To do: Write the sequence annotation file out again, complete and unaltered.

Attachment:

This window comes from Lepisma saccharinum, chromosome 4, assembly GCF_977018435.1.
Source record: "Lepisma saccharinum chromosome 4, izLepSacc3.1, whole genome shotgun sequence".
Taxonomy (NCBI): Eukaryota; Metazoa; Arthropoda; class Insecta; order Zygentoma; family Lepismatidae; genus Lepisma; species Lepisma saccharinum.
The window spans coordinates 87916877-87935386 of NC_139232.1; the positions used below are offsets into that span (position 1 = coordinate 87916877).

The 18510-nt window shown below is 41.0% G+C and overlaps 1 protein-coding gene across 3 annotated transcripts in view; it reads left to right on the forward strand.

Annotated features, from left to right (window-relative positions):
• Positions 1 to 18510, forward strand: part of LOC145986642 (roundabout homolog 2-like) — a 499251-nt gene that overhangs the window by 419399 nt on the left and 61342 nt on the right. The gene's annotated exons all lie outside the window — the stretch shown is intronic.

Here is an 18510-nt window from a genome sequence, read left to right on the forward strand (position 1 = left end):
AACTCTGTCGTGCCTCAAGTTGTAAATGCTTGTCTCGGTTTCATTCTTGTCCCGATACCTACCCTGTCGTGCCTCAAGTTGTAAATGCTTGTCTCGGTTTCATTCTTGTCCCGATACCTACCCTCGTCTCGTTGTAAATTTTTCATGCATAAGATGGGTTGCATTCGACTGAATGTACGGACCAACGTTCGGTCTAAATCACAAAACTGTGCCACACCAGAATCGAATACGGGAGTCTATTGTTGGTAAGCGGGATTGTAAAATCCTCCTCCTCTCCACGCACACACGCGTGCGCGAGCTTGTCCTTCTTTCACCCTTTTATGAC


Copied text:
This window comes from Lepisma saccharinum, chromosome 4, assembly GCF_977018435.1.
Source record: "Lepisma saccharinum chromosome 4, izLepSacc3.1, whole genome shotgun sequence".
Taxonomy (NCBI): Eukaryota; Metazoa; Arthropoda; class Insecta; order Zygentoma; family Lepismatidae; genus Lepisma; species Lepisma saccharinum.
The window spans coordinates 87916877-87935386 of NC_139232.1; the positions used below are offsets into that span (position 1 = coordinate 87916877).

The 18510-nt window shown below is 41.0% G+C and overlaps 1 protein-coding gene across 3 annotated transcripts in view; it reads left to right on the forward strand.

Annotated features, from left to right (window-relative positions):
• Positions 1 to 18510, forward strand: part of LOC145986642 (roundabout homolog 2-like) — a 499251-nt gene that overhangs the window by 419399 nt on the left and 61342 nt on the right. The gene's annotated exons all lie outside the window — the stretch shown is intronic.

Here is an 18510-nt window from a genome sequence, read left to right on the forward strand (position 1 = left end):
AACTCTGTCGTGCCTCAAGTTGTAAATGCTTGTCTCGGTTTCATTCTTGTCCCGATACCTACCCTGTCGTGCCTCAAGTTGTAAATGCTTGTCTCGGTTTCATTCTTGTCCCGATACCTACCCTCGTCTCGTTGTAAATTTTTCATGCATAAGATGGGTTGCATTCGACTGAATGTACGGACCAACGTTCGGTCTAAATCACAAAACTGTGCCACACCAGAATCGAATACGGGAGTCTATTGTTGGTAAGCGGGATTGTAAAATCCTCCTCCTCTCCACGCACACACGCGTGCGCGAGCTTGTCCTTCTTTCACCCTTTTATGAC